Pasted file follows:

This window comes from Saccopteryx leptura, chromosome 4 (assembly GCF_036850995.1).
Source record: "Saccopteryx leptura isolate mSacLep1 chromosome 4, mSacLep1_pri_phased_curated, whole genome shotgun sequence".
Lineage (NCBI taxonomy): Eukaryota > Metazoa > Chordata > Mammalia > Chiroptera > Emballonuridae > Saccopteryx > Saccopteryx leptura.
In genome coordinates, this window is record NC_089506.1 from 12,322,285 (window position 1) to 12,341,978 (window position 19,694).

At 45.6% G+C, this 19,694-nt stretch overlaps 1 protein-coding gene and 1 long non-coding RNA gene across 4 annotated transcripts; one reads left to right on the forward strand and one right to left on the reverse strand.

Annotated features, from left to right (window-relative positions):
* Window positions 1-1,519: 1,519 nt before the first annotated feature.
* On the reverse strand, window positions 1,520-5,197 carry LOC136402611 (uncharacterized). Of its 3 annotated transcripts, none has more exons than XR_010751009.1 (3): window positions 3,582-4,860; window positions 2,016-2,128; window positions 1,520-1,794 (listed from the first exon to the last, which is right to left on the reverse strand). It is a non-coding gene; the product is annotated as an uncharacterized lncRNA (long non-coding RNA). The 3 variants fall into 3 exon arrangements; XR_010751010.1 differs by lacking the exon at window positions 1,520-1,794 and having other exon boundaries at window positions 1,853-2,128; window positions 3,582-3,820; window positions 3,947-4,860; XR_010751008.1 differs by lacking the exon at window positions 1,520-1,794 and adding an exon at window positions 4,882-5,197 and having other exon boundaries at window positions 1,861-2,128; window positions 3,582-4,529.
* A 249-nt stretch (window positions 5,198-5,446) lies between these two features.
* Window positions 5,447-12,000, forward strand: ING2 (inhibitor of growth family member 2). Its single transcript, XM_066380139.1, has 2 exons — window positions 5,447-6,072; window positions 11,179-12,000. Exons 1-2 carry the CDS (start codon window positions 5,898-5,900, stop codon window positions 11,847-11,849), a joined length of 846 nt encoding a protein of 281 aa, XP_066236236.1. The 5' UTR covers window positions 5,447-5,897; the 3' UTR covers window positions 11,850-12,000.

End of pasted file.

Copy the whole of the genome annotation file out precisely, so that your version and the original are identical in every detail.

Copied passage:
This window comes from Saccopteryx leptura, chromosome 4 (assembly GCF_036850995.1).
Source record: "Saccopteryx leptura isolate mSacLep1 chromosome 4, mSacLep1_pri_phased_curated, whole genome shotgun sequence".
Lineage (NCBI taxonomy): Eukaryota > Metazoa > Chordata > Mammalia > Chiroptera > Emballonuridae > Saccopteryx > Saccopteryx leptura.
In genome coordinates, this window is record NC_089506.1 from 12,322,285 (window position 1) to 12,341,978 (window position 19,694).

At 45.6% G+C, this 19,694-nt stretch overlaps 1 protein-coding gene and 1 long non-coding RNA gene across 4 annotated transcripts; one reads left to right on the forward strand and one right to left on the reverse strand.

Annotated features, from left to right (window-relative positions):
* Window positions 1-1,519: 1,519 nt before the first annotated feature.
* On the reverse strand, window positions 1,520-5,197 carry LOC136402611 (uncharacterized). Of its 3 annotated transcripts, none has more exons than XR_010751009.1 (3): window positions 3,582-4,860; window positions 2,016-2,128; window positions 1,520-1,794 (listed from the first exon to the last, which is right to left on the reverse strand). It is a non-coding gene; the product is annotated as an uncharacterized lncRNA (long non-coding RNA). The 3 variants fall into 3 exon arrangements; XR_010751010.1 differs by lacking the exon at window positions 1,520-1,794 and having other exon boundaries at window positions 1,853-2,128; window positions 3,582-3,820; window positions 3,947-4,860; XR_010751008.1 differs by lacking the exon at window positions 1,520-1,794 and adding an exon at window positions 4,882-5,197 and having other exon boundaries at window positions 1,861-2,128; window positions 3,582-4,529.
* A 249-nt stretch (window positions 5,198-5,446) lies between these two features.
* Window positions 5,447-12,000, forward strand: ING2 (inhibitor of growth family member 2). Its single transcript, XM_066380139.1, has 2 exons — window positions 5,447-6,072; window positions 11,179-12,000. Exons 1-2 carry the CDS (start codon window positions 5,898-5,900, stop codon window positions 11,847-11,849), a joined length of 846 nt encoding a protein of 281 aa, XP_066236236.1. The 5' UTR covers window positions 5,447-5,897; the 3' UTR covers window positions 11,850-12,000.